In the age of home offices, iPhones, BlackBerrys, portable computers, wireless broadband and smartphone apps, a lawyer is never really out of the office. If necessary, nearly anything that a lawyer would need to do for a client could be handled over the Internet. Technology has created a generation of lawyers who are sleeping with their BlackBerrys.
Any balance that is going to exist has to start with the premise that it is not acceptable to be on call 24 hours a day, seven days a week, 52 weeks a year. Although clients like to be able to contact counsel when they need assistance, no matter what time it is, lawyers are guilty of liking the fact that they are needed and wanted. Too often, a codependent relationship develops between the client and the lawyer. And, interestingly, often the lawyers who complain the most about the midnight phone calls are the same ones who thrive on being needed.
In order to plan your life, you must establish boundaries with your clients and colleagues. Just as it is the lawyer’s job to explain the risk or reward of each action, it is also the lawyer’s job to manage the expectations of the client, both for the legal results the lawyer hopes to achieve and the relationship that will exist between herself and the client.
Lawyers who email clients at 10:00 at night and expect an immediate response back develop relationships where client communication at all hours is acceptable. Lawyers who respond to email three times a day when they are on vacation develop relationships where clients expect the lawyer to respond to email while on vacation. Lawyers who coach clients on personal matters far off the beaten path of the original representation develop a business relationship that has crossed over to a friendship—probably too close a friendship.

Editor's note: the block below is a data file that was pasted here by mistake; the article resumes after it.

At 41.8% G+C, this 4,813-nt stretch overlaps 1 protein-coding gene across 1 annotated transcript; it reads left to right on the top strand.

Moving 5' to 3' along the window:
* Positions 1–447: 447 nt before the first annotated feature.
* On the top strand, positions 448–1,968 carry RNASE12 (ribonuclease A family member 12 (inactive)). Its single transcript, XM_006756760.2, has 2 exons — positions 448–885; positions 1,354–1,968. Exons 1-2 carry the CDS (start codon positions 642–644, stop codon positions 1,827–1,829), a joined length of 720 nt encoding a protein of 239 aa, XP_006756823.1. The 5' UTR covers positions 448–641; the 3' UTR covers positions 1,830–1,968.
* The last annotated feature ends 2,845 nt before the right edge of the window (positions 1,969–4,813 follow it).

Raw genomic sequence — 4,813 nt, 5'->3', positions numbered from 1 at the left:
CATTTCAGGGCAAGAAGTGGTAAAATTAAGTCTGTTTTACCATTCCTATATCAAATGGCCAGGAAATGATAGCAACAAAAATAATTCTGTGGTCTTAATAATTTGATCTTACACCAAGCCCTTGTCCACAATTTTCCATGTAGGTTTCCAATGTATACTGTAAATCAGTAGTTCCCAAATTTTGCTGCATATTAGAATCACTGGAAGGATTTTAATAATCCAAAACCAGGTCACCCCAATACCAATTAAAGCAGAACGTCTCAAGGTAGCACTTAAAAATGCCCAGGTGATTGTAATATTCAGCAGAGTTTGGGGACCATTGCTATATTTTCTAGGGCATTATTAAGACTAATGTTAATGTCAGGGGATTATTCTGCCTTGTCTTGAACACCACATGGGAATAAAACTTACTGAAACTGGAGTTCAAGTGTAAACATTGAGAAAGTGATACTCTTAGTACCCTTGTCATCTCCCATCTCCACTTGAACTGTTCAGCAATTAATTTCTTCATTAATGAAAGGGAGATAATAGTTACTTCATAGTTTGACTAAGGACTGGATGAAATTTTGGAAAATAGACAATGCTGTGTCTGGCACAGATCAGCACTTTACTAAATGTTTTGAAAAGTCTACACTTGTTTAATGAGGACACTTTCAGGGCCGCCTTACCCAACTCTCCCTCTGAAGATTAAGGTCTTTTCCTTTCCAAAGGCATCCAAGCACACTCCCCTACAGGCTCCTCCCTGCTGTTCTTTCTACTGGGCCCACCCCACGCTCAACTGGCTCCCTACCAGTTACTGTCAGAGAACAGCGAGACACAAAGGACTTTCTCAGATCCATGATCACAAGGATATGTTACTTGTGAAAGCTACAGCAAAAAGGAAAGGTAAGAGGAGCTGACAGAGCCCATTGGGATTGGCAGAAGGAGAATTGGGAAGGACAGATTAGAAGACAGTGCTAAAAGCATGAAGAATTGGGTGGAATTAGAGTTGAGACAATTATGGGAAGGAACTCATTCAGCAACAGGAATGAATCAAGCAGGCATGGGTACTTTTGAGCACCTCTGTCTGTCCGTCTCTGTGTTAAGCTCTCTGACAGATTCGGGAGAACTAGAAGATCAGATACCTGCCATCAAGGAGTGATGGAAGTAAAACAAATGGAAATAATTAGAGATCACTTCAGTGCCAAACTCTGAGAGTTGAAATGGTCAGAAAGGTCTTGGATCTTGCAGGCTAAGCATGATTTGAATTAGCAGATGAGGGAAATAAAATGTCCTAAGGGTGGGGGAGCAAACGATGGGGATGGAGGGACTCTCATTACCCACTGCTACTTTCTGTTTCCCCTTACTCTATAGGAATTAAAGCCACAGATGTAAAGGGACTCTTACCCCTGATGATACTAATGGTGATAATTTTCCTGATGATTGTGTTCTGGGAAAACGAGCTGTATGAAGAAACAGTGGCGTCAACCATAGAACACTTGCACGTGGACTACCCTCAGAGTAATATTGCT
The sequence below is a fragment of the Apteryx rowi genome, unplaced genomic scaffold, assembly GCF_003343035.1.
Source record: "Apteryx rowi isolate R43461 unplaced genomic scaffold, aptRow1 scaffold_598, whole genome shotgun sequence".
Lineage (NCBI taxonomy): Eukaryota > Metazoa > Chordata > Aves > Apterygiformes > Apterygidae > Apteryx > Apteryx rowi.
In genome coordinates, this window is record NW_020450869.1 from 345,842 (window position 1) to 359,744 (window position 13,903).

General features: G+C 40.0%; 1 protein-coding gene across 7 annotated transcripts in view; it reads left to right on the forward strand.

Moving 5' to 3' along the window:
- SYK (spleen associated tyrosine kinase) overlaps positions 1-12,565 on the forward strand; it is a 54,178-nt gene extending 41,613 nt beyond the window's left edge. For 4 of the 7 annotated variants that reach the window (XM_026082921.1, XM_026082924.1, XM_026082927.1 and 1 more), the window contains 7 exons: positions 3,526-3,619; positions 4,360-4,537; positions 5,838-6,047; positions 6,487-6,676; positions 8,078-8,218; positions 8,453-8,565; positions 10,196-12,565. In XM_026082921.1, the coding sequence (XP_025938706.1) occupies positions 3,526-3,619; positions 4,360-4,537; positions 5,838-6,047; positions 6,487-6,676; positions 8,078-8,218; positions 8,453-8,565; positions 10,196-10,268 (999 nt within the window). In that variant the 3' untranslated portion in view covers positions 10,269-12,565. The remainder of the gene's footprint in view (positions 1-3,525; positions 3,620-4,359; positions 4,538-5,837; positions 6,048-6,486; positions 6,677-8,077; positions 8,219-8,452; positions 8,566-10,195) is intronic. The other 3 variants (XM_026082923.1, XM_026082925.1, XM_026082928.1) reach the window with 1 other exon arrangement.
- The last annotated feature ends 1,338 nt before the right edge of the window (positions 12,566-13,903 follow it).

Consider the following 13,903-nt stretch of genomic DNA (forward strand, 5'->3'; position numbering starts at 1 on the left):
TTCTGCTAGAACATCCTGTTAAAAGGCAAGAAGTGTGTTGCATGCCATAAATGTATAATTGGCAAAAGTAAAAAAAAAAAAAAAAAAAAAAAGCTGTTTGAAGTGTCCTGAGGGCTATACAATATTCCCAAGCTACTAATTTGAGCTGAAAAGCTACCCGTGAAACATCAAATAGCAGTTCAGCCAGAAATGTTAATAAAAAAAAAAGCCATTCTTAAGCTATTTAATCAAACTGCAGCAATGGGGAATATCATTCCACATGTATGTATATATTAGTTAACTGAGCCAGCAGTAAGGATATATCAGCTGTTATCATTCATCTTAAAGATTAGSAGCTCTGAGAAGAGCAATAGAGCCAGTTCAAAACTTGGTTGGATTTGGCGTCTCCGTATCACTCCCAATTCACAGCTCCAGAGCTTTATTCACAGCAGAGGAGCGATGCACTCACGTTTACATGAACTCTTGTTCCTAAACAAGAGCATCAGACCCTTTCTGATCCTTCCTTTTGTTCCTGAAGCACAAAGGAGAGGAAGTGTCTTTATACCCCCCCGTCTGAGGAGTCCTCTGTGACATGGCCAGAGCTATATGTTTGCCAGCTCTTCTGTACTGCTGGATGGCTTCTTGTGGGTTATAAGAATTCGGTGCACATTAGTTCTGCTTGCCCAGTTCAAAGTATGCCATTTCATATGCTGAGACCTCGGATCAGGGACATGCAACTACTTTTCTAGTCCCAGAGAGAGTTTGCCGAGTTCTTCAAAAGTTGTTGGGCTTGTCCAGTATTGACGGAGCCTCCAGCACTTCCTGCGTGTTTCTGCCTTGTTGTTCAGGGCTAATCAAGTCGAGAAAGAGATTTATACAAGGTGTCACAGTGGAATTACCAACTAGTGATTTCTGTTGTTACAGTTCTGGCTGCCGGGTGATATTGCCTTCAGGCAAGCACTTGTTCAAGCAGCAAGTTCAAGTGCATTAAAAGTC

Does any of this sound familiar? If it does, you need to take a good hard look in the mirror because it is your job to establish and maintain boundaries. If the boundaries do not exist or are out of control, it is not the fault of the client, but you, the lawyer…the enabler.
So, if you are an enabler, how do you break this cycle? You must change. If you have a relationship with a client that is a bit out of control, begin to make yourself unavailable for short periods of time, one day first, three days the next time, and a whole week in Africa after six months. And tell your clients that during these absences, you are not going to be available, and in case of emergency, they should contact another lawyer whom you trust and whom you have empowered to handle emergencies in your absence.